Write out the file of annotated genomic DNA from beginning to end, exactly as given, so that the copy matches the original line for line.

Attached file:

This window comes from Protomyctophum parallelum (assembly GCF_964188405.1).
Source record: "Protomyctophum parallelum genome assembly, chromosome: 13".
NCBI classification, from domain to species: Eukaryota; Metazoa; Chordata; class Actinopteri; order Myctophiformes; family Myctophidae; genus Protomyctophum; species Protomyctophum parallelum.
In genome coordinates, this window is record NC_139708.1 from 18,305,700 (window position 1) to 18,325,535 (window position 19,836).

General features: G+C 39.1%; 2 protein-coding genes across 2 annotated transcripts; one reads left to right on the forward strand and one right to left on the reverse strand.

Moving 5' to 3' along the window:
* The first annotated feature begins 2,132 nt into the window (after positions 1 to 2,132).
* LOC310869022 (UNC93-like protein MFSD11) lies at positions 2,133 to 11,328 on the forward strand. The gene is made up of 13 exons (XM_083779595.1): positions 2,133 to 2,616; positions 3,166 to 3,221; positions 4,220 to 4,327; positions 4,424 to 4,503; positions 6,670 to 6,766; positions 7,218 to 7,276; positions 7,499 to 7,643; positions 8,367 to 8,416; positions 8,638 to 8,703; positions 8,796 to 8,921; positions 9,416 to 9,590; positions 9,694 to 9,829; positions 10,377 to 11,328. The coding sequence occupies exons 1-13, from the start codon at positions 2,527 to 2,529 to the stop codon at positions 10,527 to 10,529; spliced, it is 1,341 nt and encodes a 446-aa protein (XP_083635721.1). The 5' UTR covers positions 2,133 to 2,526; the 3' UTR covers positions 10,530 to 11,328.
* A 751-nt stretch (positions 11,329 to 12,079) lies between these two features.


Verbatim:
This window comes from Protomyctophum parallelum (assembly GCF_964188405.1).
Source record: "Protomyctophum parallelum genome assembly, chromosome: 13".
NCBI classification, from domain to species: Eukaryota; Metazoa; Chordata; class Actinopteri; order Myctophiformes; family Myctophidae; genus Protomyctophum; species Protomyctophum parallelum.
In genome coordinates, this window is record NC_139708.1 from 18,305,700 (window position 1) to 18,325,535 (window position 19,836).

General features: G+C 39.1%; 2 protein-coding genes across 2 annotated transcripts; one reads left to right on the forward strand and one right to left on the reverse strand.

Moving 5' to 3' along the window:
* The first annotated feature begins 2,132 nt into the window (after positions 1 to 2,132).
* LOC310869022 (UNC93-like protein MFSD11) lies at positions 2,133 to 11,328 on the forward strand. The gene is made up of 13 exons (XM_083779595.1): positions 2,133 to 2,616; positions 3,166 to 3,221; positions 4,220 to 4,327; positions 4,424 to 4,503; positions 6,670 to 6,766; positions 7,218 to 7,276; positions 7,499 to 7,643; positions 8,367 to 8,416; positions 8,638 to 8,703; positions 8,796 to 8,921; positions 9,416 to 9,590; positions 9,694 to 9,829; positions 10,377 to 11,328. The coding sequence occupies exons 1-13, from the start codon at positions 2,527 to 2,529 to the stop codon at positions 10,527 to 10,529; spliced, it is 1,341 nt and encodes a 446-aa protein (XP_083635721.1). The 5' UTR covers positions 2,133 to 2,526; the 3' UTR covers positions 10,530 to 11,328.
* A 751-nt stretch (positions 11,329 to 12,079) lies between these two features.